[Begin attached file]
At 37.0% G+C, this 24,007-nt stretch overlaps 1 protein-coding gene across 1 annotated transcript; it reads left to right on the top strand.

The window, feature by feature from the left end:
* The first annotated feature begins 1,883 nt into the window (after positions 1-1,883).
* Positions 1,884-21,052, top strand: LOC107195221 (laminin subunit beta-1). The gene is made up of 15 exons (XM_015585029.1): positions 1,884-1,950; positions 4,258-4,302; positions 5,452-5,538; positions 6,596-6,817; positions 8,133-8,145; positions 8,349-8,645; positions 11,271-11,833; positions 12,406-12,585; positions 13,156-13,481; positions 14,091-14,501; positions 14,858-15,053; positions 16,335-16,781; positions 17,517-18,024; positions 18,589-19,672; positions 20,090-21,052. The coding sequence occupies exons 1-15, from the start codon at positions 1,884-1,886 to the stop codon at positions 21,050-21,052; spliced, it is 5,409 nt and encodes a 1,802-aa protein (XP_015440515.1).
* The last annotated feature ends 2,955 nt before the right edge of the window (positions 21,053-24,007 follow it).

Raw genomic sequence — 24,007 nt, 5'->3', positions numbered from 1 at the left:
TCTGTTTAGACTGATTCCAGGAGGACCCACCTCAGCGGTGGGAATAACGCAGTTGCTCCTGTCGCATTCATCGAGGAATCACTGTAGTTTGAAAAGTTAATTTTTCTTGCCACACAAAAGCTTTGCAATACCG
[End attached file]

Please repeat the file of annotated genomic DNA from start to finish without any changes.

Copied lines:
At 37.0% G+C, this 24,007-nt stretch overlaps 1 protein-coding gene across 1 annotated transcript; it reads left to right on the top strand.

The window, feature by feature from the left end:
* The first annotated feature begins 1,883 nt into the window (after positions 1-1,883).
* Positions 1,884-21,052, top strand: LOC107195221 (laminin subunit beta-1). The gene is made up of 15 exons (XM_015585029.1): positions 1,884-1,950; positions 4,258-4,302; positions 5,452-5,538; positions 6,596-6,817; positions 8,133-8,145; positions 8,349-8,645; positions 11,271-11,833; positions 12,406-12,585; positions 13,156-13,481; positions 14,091-14,501; positions 14,858-15,053; positions 16,335-16,781; positions 17,517-18,024; positions 18,589-19,672; positions 20,090-21,052. The coding sequence occupies exons 1-15, from the start codon at positions 1,884-1,886 to the stop codon at positions 21,050-21,052; spliced, it is 5,409 nt and encodes a 1,802-aa protein (XP_015440515.1).
* The last annotated feature ends 2,955 nt before the right edge of the window (positions 21,053-24,007 follow it).

Raw genomic sequence — 24,007 nt, 5'->3', positions numbered from 1 at the left:
TCTGTTTAGACTGATTCCAGGAGGACCCACCTCAGCGGTGGGAATAACGCAGTTGCTCCTGTCGCATTCATCGAGGAATCACTGTAGTTTGAAAAGTTAATTTTTCTTGCCACACAAAAGCTTTGCAATACCG